Sgt. John Urquhart has been the spokesman for the King County Sheriff's Department on almost every issue and retired months ago. But on Tuesday, he announced he's throwing his hat into the ring for sheriff because the department is at a crossroads and things need to change.
"Fighting crime and good police work go hand in hand with accountability. They are not mutually exclusive," he said at a news conference.
Urquhart, 64, retired from his role as spokesman last year after 24 years with the agency. But at Tuesday's news conference, he sounded like an outsider in his calls for reforms and more accountability to citizens.
"[Citizens of King County] want a police agency that is tough on crime, but understands you can't arrest your way out of every problem in society," Urquhart said. "They do not want a police agency that has the attitude that we're the cops and you're not."
Urquhart described an office that's lax in accountability, where citizen complaints aren't being fully investigated and use of force by officers isn't being properly reviewed, even when citizens die.
Urquhart said the department hasn't done enough soul-searching about the use of force. He pointed to four officer-involved shootings in 2011 - two of them fatal - that weren't reviewed.
"There should have been a shooting review within 30 days; there was not," he said. "That will not happen when I'm sheriff."
Urquhart criticized the department for failing to learn from its mistakes in even the most egregious cases, such as one caught on video where Deputy Matt Paul is seen slamming an innocent man into a wall, leaving him damaged for life.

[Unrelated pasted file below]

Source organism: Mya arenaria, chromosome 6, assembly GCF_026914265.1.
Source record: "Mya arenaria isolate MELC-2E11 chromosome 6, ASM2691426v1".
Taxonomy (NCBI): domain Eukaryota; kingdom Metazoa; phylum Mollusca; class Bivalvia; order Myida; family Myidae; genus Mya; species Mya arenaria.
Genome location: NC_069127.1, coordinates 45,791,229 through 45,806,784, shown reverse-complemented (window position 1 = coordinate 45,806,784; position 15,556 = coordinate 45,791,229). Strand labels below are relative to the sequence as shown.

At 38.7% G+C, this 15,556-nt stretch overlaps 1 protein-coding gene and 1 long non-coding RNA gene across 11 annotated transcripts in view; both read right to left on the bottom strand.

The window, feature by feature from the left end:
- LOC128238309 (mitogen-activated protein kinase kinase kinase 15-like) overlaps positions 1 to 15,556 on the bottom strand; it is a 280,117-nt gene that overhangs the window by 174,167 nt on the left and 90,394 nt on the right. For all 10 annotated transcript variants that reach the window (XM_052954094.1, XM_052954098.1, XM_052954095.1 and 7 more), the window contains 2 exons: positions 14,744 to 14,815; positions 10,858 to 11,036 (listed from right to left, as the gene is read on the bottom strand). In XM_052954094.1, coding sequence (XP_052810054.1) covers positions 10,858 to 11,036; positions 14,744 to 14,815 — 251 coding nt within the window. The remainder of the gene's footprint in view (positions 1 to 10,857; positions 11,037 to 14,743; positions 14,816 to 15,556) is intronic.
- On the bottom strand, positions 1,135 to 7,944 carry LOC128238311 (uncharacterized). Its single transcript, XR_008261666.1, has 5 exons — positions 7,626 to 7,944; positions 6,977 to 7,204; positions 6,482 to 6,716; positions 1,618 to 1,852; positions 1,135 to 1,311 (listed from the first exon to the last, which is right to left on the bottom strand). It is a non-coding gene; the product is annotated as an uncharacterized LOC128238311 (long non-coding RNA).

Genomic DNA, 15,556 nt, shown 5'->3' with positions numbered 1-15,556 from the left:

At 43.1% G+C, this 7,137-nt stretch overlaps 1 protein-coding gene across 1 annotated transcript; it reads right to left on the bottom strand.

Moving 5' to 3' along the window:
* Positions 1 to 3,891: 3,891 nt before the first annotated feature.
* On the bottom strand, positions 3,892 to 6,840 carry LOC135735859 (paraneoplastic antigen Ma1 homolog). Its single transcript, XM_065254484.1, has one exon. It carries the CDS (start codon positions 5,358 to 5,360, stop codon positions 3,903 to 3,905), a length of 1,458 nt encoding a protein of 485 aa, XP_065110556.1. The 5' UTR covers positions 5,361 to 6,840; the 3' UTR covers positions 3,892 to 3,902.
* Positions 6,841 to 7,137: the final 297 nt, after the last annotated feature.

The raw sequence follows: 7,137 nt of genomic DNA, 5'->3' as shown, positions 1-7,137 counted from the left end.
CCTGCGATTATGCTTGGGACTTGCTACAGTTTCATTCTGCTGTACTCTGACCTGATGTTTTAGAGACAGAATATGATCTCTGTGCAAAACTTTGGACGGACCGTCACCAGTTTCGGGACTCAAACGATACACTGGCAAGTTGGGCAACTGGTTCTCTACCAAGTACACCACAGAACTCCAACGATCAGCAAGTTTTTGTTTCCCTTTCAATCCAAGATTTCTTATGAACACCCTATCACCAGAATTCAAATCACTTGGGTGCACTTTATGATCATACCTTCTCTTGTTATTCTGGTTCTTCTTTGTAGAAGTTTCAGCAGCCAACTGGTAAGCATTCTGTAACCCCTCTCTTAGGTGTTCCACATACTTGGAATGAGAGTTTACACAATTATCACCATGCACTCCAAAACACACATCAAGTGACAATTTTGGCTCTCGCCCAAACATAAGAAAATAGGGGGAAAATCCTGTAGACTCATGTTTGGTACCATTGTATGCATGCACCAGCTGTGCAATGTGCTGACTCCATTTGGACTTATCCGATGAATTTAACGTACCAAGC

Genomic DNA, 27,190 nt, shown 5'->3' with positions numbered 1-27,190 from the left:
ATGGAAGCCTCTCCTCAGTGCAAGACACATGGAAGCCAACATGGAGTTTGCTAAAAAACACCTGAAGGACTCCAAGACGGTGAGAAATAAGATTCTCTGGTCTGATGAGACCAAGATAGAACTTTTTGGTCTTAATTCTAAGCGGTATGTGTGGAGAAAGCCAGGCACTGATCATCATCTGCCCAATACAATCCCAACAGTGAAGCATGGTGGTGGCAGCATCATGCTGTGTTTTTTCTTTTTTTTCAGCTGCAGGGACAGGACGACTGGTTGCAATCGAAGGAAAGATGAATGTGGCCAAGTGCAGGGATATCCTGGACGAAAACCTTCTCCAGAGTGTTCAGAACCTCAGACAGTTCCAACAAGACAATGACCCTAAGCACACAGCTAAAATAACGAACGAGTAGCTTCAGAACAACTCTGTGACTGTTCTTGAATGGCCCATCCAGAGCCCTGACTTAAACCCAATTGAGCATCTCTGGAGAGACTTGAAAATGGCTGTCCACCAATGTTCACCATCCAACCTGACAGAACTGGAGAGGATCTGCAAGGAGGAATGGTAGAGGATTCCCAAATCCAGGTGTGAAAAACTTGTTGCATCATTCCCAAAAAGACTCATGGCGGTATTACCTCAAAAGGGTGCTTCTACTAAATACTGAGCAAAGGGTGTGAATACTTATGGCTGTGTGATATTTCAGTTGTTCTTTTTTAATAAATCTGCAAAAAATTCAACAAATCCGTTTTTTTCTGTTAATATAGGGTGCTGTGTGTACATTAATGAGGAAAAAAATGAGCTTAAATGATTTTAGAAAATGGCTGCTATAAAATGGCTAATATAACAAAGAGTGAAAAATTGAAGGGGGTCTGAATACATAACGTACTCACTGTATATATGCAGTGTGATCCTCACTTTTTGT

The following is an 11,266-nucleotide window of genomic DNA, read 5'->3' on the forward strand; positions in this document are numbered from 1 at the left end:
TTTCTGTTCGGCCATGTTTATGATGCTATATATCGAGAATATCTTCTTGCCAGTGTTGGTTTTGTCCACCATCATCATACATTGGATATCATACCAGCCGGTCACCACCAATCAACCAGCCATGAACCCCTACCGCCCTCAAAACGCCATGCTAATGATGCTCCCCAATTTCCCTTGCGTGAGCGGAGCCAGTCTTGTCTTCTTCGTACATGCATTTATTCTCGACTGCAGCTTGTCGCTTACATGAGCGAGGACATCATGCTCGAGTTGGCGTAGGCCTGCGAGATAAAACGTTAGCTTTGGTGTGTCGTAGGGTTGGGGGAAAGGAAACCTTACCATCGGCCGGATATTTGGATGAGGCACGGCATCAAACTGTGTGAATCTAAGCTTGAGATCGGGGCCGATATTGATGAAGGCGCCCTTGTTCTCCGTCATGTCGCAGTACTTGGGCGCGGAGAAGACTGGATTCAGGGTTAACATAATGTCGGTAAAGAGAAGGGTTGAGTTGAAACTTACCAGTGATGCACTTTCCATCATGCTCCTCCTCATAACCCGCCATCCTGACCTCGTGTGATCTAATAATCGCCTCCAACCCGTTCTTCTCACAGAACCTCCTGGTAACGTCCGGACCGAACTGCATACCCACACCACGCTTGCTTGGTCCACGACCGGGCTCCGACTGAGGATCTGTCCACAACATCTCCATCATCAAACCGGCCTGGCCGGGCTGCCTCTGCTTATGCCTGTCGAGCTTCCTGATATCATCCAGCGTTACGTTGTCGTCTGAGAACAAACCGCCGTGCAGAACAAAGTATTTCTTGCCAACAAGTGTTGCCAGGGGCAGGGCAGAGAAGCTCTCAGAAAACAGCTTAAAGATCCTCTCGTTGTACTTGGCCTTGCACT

Even after King County paid out $10 million to settle lawsuits, then-Sheriff Sue Rahr defended the deputy's tactics.
"There was no evidence of misconduct on the part of Deputy Paul," she said.
But KING 5 obtained his file and found there was never even an investigation into Paul's use of force.
"I think he made a mistake," said Urquhart. "No question about that, no question about that."
Urquhart said he was urged to run by people inside the department, but he knows his calls for increased accountability may not be popular with some - and he's made a decision.
"I will not seek the endorsement of the Police Guild or Captain's Guild because I think there's a huge conflict of interest," said Urquhart.
Urquhart said accountability has declined since early 2011. That's when Rahr brought in former Kent Police Chief Steve Strachan to be her heir-apparent and handed over a lot of management to him.
Strachan became temporary sheriff a few weeks ago and wants the job permanently. When asked to Urquhart's criticisms, he responded, "This will be the first hotly contested race for King County sheriff in many years and it's off to a very interesting start."
Urquhart's announcement comes after King County Sheriff Sue Rahr stepped down to become the director of the Washington State Criminal Justice Training Commission.
Update, 4/25: Excellent nugget from Wednesday's Seattle Times:
Saying the "war on drugs has been an abject failure," Urquhart supports Initiative 502, which seeks to legalize marijuana in Washington state. "And I was a narcotics detective," he pointed out.
Strachan said he welcomes more clarity in the state's medical-marijuana laws, which I-502 might bring. But he stopped short of endorsing legalization. "At the end of the day it's up to the will of the people," he said.